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Colome eyes Tuesday bond election for new school

COLOME -- School district voters will be asked to approve a nearly $5 million bond measure for the Colome Consolidated School District next week, as the district pursues a building project for a new high school.

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COLOME - School district voters will be asked to approve a nearly $5 million bond measure for the Colome Consolidated School District next week, as the district pursues a building project for a new high school.

Polls will be open from 7 a.m. to 7 p.m. Tuesday, and the bond measure is for $4.95 million. Colome Superintendent Ryan Orrock said the vote is the culmination of about 18 months of work deciding which direction was best for the small community in Tripp County to pursue. He said the school board - which approved the bond measure and called for the vote on Dec. 14 in a special meeting - wants the public to be on board with the project. The design essentially will have the new addition connect between the existing elementary school and the high school gym.

"We had some previous plans and we talked about it and collaborated with the designers and our building committee, which had a few members of the public and decided this was the best way to proceed, to have it all connected and ADA-compliant," Orrock said.

The new project, which would be built over a single story and include 22,000 square feet, would include more than a dozen new classrooms, a new secured entryway into the school, a commons area of more than 3,500 square feet that would connect to the school's existing high school gym.

Plans call for the work to be done in two phases, with the first being a classroom addition between the elementary and middle school facility and the school's gymnasium. The second phase would be added by removing the old high school building and building four additional classrooms and a commons and kitchen area. Colome counted 229 students in its school district this year, including 154 students in grades K-8.

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Colome's current high school dates back to 1924, and the school district's buildings are mostly separate, requiring students and teachers to go outside to get from one to another. The current high school has also dealt with heating issues this year, battling an old boiler system. The district has used portable classroom units in the past, as well.

If approved, the timeline would include bidding the project in May, and starting construction on May 20. The first phase of the project could be completed by Dec. 31, 2019, while second phase construction would begin in spring 2020, and be completed in time for the start of the fall 2020 school year.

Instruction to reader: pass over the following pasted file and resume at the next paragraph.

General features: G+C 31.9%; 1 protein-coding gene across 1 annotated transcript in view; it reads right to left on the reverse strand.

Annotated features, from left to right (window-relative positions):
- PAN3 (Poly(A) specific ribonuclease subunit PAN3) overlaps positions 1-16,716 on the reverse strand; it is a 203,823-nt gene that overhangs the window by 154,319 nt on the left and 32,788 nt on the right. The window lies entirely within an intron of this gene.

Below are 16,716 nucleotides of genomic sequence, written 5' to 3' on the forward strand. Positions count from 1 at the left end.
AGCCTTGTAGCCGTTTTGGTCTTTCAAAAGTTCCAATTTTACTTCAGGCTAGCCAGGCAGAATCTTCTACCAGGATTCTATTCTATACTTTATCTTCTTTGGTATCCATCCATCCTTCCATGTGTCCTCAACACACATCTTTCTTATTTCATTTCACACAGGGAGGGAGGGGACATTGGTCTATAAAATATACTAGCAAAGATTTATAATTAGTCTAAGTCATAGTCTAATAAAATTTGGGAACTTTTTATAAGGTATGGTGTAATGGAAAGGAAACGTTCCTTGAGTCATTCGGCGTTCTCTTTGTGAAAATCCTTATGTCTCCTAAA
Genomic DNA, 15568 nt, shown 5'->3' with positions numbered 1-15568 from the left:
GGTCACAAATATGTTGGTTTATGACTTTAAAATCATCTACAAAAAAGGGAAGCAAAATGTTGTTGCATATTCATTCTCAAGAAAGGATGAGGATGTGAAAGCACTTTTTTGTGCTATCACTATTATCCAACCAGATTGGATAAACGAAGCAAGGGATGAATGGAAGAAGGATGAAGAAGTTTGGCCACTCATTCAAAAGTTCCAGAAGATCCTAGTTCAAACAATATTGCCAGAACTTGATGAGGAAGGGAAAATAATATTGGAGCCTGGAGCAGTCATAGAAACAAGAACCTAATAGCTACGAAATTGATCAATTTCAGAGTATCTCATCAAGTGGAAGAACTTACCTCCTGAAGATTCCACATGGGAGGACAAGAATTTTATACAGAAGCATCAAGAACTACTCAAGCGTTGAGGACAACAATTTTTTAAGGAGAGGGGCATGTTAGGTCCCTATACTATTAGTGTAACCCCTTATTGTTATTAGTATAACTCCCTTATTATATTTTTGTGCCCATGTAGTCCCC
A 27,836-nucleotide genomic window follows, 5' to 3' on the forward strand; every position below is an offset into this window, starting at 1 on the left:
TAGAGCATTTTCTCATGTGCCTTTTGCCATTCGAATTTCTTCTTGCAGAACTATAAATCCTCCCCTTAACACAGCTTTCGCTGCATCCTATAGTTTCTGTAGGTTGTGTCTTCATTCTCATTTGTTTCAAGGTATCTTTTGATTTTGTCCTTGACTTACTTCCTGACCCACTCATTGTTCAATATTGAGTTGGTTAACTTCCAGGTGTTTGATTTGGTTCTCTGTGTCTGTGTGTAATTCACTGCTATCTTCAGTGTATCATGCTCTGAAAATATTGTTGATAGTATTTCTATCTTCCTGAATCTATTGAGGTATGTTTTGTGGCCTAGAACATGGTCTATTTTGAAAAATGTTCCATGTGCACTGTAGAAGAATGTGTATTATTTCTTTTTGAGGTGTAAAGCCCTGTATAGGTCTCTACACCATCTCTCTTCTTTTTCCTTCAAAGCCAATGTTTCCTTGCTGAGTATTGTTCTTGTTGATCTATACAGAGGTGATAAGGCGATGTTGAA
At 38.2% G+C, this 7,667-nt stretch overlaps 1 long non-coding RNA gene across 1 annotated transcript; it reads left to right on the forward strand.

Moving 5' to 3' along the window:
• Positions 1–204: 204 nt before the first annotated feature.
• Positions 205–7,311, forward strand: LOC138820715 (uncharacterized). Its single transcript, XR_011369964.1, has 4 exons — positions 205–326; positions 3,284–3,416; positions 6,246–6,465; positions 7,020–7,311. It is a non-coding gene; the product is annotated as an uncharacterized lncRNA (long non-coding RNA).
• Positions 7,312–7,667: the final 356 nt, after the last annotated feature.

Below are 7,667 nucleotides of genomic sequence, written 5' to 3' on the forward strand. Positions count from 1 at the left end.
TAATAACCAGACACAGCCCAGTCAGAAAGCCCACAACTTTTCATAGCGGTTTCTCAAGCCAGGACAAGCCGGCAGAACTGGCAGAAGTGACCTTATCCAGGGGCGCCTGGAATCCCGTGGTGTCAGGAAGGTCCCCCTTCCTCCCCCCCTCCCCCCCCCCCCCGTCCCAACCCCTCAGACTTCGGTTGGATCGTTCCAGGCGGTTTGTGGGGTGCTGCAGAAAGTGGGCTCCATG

School leaders ruled out a renovation of the current buildings, primarily because of cost. A renovation of the current buildings was estimated to cost $6.8 million, officials said. In that case, the district would have renovated more than 18,000 square feet, plus built an addition of nearly 16,000 square feet. Another difficult factor is the that the existing high school building was not up to code requirements, which was set to drive up costs, Orrock said.

"We wanted to have a secure building," Orrock said. "We have a door locking system now, but our buildings are not connected. With the weather we've had, that's scary. Our building isn't very handicap-accessible and right now, our primary point of contact, our secretary for the school is on the third floor of the high school, and that's just not very user-friendly."

The run-up to the vote also included community meetings in Colome and in Wood, the small community 50 miles from Colome that the school district merged with in 2010. The district only has a couple of high school students from the Wood area, with some students open-enrolling to White River or Winner. Orrock said the project was a tougher sell in the small Mellette County town but believes it's in the best interest of all of the district's residents.

"In Colome, we've had a lot of people ask, 'Why can't our kids and our staff have something that we can be proud of?'" Orrock said. "We want our grandkids to be coming to school in Colome in a nice facility."

Another factor at play is the capital outlay changes approved by the state Legislature. Starting in 2021, schools can only levy capital outlay projects based on their enrollment. Materials presented to the public projected the bond tax levy at 99 cents per $1,000 in valuation over 25 years.

"With inflation and some of the other factors at play, this is the time that makes sense for us to build," Orrock said.

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Because Colome is holding a bond election, approval will require a 60 percent majority of those who voted. Voting will take place at Skatetown in Colome, and the community halls in Witten and Wood.

Related Topics: EDUCATION
Traxler is the assistant editor and sports editor for the Mitchell Republic. He's worked for the newspaper since 2014 and has covered a wide variety of topics. He can be reached at mtraxler@mitchellrepublic.com.
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